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I have found a new listserve on the Internet that might interest some of
us. It is called Tutor-L. It started up with a long Tutorial Manifesto
by the listserve owner -- a manifesto that has stirred up quite a
discussion. A portion of one of the discussions is reproduced below. If
you would like to subscribe to this listserve, here are the directions:

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In body of message, write   SUB TUTOR-L <your first name> <your last name>
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---------- Forwarded message ----------
Date: Thu, 24 Aug 1995 22:27:57 -0500
From: Tutor-L <[log in to unmask]>
Subject: Tutorials

From: [log in to unmask] (Delores Capps, Registrar)

The need for a tutorial approach in teaching humanities is obvious to anyone
who has attended a university and hoped to graduate as a more educated
person as well as a more skilled person.  The university's combination of
large classes, teaching assistants and "star performers" as professors has
just about destroyed any real appreciation or knowledge concerning the
humanities.
The best we can do as graduates is to repeat trite phrases and titles that
we have picked up from an uninterrupted, canned lecture or specific
materials we have crammed together in preparing for a test that teachig
assistants can grade.  We can do very little to discuss the ideas, the
issues or the questions presented by Plato, Aquinas, or Kant.  The enemy
here is the university and it will take no less than a revolution in
learning to change anything.  The victim is the student who is not getting
value received for either the money or the precious time invested in getting
an education.  The current university operates for the sake of the
university, not the student. The faculty, the administration and the regents
or curators all serve the university and set priorities having to do with
status and prestige, the budget, building programs, athletic programs,
professional schools, community relations and appropriations and endowments.
 The student benefits only incidentally from any of these priorities.  The
argument runs, of course, that the greater the prestige of the university,
the greater the value of a degree obtained from that university.  But for
the moment we are not discussing degrees, but learning and it is here that
the revolution must take place.  University faculty will be of no help, for
innovation or change is simply not a university thing.  Tenure requirements,
peer review, departmental and university committees, refereed journals,
academic conferences, syllabi and core curriculums all give us a steady drum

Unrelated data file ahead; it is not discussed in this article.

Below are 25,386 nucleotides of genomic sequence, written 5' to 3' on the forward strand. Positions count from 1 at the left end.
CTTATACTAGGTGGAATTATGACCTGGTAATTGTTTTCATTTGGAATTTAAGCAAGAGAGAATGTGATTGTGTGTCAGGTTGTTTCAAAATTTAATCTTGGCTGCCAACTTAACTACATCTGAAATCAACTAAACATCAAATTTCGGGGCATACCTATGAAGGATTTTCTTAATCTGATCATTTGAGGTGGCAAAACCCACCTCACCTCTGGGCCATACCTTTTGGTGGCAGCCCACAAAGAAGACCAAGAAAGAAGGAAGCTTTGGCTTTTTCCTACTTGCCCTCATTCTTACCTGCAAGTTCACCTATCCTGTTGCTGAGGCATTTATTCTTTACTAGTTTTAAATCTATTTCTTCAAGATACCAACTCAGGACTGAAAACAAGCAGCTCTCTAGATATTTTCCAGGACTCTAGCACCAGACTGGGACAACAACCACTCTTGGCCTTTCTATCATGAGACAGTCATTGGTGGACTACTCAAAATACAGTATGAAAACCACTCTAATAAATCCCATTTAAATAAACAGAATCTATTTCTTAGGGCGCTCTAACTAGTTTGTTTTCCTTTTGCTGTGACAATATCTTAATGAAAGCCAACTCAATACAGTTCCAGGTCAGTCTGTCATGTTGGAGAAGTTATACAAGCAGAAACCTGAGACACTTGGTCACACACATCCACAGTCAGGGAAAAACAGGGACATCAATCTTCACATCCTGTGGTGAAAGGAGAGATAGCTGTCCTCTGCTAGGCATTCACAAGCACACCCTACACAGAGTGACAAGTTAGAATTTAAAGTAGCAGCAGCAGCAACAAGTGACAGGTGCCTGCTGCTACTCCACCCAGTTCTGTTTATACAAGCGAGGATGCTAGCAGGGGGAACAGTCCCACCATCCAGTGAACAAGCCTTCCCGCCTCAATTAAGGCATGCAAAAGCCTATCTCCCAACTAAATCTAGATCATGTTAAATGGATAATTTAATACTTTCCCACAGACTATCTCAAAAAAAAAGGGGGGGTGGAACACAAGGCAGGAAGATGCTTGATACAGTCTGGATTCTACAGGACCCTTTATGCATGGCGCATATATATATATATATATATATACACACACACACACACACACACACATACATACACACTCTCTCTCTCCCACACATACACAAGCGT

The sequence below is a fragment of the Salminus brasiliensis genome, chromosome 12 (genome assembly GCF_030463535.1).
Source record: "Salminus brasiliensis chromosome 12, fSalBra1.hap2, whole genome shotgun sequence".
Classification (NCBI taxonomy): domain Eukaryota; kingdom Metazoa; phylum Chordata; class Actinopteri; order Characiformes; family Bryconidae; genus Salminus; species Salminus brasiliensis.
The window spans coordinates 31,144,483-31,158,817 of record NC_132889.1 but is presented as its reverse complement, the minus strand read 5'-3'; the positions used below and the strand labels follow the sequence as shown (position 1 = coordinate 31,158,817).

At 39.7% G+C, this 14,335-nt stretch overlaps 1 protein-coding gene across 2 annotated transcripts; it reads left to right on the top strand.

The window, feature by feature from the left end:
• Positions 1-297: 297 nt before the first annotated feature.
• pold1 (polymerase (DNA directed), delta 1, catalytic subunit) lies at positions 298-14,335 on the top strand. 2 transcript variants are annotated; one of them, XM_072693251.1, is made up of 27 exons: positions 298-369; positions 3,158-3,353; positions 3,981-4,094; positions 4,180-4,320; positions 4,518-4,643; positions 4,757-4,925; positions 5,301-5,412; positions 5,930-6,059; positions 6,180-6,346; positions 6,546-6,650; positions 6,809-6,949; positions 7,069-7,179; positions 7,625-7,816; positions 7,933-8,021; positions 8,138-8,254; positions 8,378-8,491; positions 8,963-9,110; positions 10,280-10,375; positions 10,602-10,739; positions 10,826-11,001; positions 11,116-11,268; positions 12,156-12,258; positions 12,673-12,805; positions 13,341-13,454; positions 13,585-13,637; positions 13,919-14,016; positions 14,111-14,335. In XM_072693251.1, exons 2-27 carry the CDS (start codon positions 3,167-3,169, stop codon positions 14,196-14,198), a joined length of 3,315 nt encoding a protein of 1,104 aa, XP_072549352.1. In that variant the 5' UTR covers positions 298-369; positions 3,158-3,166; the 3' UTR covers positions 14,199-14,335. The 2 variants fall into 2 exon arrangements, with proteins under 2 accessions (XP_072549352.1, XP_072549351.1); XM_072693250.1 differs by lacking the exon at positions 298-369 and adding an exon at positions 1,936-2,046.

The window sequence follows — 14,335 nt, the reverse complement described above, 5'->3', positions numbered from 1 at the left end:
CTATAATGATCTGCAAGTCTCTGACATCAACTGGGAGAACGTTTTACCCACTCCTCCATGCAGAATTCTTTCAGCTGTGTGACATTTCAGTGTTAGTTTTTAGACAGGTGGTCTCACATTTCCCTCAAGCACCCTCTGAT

beat of conformity, conformity, conformity.  Remember that currently the
highest and most prestigious reward any university professor can receive is
to be removed altogether from both students and teaching.  Research has its
merits, of course, but whether it should be done at the expense of the
student or on the backs of the student is an ethical problem not yet solved
on univesity campuses.  I will simply point out here that research is given
a far higher priority than teaching by both the university and the faculty.

The Tutorial Manifesto offered by Larry Sanger is an interesting idea  and
perhaps a beginning.  I think that some of the problems facing such a
movement is that the tutorial system would be used only as a supplement to
the university and thus would have to be done in addition to university
work. Also there is the problem of credit for such courses.  And then there
is the problem of who is competent and who is not.  All of this may be
positive in that it might force us to look at learning for its own sake, not
as a means to an end, such as a degree or credit.  Some might say that they
can't afford this, but after all, the degree from the university is steadily
losing its value as an income producing property.  The value of the tutorial
system is that it is voluntary and each individual makes their own
decisions.  It might also produce some innovative scholarship for a change.
Since the humanities are part of a collective heritage, I would hope that
the movement itself would produce a community of interest and responsibility
where scholars could exchange ideas and concepts without feeling excluded
from the discussion.  At the same time I believe everyone should be held
accountable for their words and views and be required to justify them
without exception.  Perhaps the data base could contain more than the
traditional vita which I consider to be more show than real.  Finally, I
would like to see a journal that is truly interdisciplinary and the authors
identified not by their discipline or university, but by their name and
their work.

                                William Painter, Sr. Ph.D (history)
                                Director of School of Advanced Studies
                                Virtual Online University
         Delores Capps                    VOU, Inc.
           Registrar                   Athena University
 [log in to unmask]     http://www.athena.edu
          [log in to unmask]            campus: athena.edu 8888
                   VIRTUAL ONLINE UNIVERSITY
      Post Office Box 7383      Columbia, Mo. USA  65205-7383
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